In most interviews, this highly-loaded question usually evokes a well-rehearsed narrative akin to a political speech. All it tells the manager is that you’ve rehearsed a pitch. But if you embed information about yourself in a discussion of work and projects you’ve done, the information is not just more palatable; it’s more relevant. Pause during your presentation to ask the employer how her team handles similar projects, and your presentation becomes a dialogue. Now you’re talking shop, and you will also find yourself relaxing because a discussion is more natural than a presentation. That’ll make you perform better.

Steer discussion to the work.

This approach is even more effective if you discuss not just the work you’ve done, but your understanding of the problems and challenges the manager’s department is facing. In other words, steer the discussion away from your last employer’s objectives, to what this employer needs. Map your expertise and abilities onto the manager’s projects as you understand them. (Ask the manager to confirm you’ve got the story right.) This is a polite and deft way to turn the discussion around to the employer. If you can get the employer to outline one or two things she needs a new hire to take care of, then you can show the manager what you can do in terms that matter to her.

All of a sudden, you’re the candidate that’s solving problems, right there in the interview. That makes you stand out. (For more detailed tips about how to stand out, please see How Can I Change Careers?, which is not just for career changers, but for anyone who wants to stand out in a job interview by showing what they can actually do for the employer.)

If you do your homework carefully before your interview, you’ll be able to conclude with “the bottom line” when you describe each project. That is, how did your work benefit your employer? If you can describe this in dollars, all the better.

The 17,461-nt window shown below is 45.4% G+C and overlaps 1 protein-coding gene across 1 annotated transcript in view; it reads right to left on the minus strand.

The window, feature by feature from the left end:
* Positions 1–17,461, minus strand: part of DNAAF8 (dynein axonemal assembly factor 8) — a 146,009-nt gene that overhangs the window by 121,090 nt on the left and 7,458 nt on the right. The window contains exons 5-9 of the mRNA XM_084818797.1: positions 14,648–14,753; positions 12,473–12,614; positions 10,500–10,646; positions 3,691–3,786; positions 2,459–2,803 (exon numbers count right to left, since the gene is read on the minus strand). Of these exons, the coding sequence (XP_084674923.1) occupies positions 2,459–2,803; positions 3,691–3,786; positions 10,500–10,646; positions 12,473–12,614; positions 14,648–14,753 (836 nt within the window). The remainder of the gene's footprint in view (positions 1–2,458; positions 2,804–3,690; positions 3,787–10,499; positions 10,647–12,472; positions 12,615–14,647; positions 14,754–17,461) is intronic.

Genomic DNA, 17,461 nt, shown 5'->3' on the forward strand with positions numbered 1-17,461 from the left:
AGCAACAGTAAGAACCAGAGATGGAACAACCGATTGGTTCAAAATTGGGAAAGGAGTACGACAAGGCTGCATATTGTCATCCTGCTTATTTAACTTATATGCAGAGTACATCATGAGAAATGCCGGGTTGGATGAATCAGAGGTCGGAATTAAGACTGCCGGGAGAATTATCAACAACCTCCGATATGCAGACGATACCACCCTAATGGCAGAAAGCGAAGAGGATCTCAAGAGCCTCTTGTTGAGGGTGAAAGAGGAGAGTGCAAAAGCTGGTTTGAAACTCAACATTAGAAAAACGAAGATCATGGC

Now for the capper.

Discussing how your work paid off for your old employer is a perfect launch pad for a dialogue about how you might help the bottom line of the projects the manager needs done. Suddenly, you’re revealing an unusual focus (for a software developer, or for any employee): You’re talking about the impact of your work on the company’s success and profits.

Now you really stand out.

If the manager presses you for “what your career goals are” (This is just another angle on “Tell us about yourself”), turn the discussion back to the employer again.

How to Say It

“I love developing software, but I could do that on my own. The satisfaction I get out of my work comes when I see how it actually produces a profit for the company. My goal is not only to be a great developer, but a profitable one. I really believe that my career success depends on that more than anything else.”

I get the feeling you’ll be able to provide some examples from your background. It seems to me you’re already taking this in the right direction! My compliments.

(Do you like to talk about yourself? Does it get you anywhere? What do you think an employer is really looking for with that question?)

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Can an employer charge you for quitting?